FCB Global's Susan Credle bluntly dissects brand purpose

'Honestly knowing why you exist allows you to do things in a much braver way.'

Brand purpose is knowing why you exist, not helping others exist or saving the world, FCB Global’s chief creative officer has stressed.

Susan Credle dove into the meaning behind cause-driven marketing at Campaign US’ inaugural Power of Purpose Awards at Live Nation in New York City on Thursday night.

"If you look up the definition of purpose, it’s why something exists," she told a crowd. "Do you exist to make people feel good about themselves? Do you exist to create competition in society? It doesn’t have to be about doing good. When you have a brand purpose and you want to do something good in the world, your brand purpose will tell you what that good thing should be."

Credle told of the first time she leaned into a brand’s purpose for marketing. In 1996, she was part of a team that was asked to come up with advertising to announce the blue M&M. Instead of thinking up a few TV spots, they came back with a point of view that the brand shouldn’t be selling chocolate -- it should be selling an emotion.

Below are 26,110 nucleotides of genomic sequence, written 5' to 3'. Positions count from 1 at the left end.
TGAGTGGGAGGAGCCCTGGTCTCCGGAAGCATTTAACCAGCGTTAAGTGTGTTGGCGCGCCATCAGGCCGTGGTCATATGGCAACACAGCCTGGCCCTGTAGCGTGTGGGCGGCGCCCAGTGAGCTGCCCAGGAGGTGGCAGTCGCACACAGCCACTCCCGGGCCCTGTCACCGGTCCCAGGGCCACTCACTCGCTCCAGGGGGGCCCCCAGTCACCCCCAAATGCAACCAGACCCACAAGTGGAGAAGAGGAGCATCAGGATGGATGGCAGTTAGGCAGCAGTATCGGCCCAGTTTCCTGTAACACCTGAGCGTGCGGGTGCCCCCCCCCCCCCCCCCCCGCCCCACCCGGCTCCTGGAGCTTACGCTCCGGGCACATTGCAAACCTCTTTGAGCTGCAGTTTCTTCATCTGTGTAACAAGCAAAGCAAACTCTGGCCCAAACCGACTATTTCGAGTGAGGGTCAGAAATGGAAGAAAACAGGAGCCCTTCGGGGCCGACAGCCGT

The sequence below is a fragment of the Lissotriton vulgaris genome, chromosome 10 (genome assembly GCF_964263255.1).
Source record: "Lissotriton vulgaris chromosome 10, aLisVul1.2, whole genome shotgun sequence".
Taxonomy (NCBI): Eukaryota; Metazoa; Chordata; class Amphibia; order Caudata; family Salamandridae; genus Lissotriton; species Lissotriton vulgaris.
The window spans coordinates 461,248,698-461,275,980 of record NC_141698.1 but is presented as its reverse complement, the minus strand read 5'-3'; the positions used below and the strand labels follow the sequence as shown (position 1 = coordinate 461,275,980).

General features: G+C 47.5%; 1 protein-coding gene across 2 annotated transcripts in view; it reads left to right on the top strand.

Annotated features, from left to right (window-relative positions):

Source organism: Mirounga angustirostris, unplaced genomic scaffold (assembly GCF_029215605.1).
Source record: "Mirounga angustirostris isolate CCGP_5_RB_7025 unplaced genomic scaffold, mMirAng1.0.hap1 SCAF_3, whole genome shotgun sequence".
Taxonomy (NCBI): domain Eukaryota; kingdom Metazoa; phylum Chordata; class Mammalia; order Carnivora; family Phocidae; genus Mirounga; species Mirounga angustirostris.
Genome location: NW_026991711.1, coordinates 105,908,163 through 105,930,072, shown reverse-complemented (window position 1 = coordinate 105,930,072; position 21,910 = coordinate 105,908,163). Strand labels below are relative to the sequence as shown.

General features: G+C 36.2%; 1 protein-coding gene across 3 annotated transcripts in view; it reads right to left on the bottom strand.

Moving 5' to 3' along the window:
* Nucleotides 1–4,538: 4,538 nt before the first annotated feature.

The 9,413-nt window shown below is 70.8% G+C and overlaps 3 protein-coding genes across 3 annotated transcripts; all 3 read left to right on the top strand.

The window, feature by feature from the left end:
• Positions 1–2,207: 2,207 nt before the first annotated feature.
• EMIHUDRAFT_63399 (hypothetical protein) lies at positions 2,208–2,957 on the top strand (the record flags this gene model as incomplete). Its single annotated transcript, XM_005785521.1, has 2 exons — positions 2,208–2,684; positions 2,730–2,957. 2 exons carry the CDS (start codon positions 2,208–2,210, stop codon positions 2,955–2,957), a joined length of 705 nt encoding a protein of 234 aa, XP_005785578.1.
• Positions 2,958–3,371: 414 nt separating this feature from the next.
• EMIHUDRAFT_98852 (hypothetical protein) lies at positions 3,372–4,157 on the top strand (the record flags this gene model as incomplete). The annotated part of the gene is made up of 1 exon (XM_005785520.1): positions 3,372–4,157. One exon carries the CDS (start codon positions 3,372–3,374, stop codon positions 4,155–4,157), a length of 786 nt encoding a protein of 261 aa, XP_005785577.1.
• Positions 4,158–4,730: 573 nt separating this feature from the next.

M&M’s new mission was to make consumers smile.

"It made our job fun and easy because we knew what we were supposed to do," she said. "Once you lean into a brand’s purpose, you never want to do marketing without it."

A big part of amplifying this voice meant reflecting it on the inside. M&M’s once "beige and dull" headquarters underwent a complete makeover. Drive into Hackettstown, New Jersey, today and it’s obvious you’re in M&M country. That wasn’t always the case.

"Brands are a lot like people," Credle continued. "If every time you meet someone they feel different or weird or their values have changed, that person makes me uncomfortable. Compare this to those friends who challenge you all the time because they know what they stand for -- there’s comfort and interest in that.

"If a brand is trying to be all things to all people, or fake, you tend to back away, just like you do with people. Honestly knowing why you exist allows you to do things in a much braver way."

She used Nike as an example. The brand knew it would get backlash from it’s Colin Kaepernick campaign, but it knows what side of the conversation it stands on.

Credle added: "Who you are will matter to somebody. Be who you are and allow those people to come."

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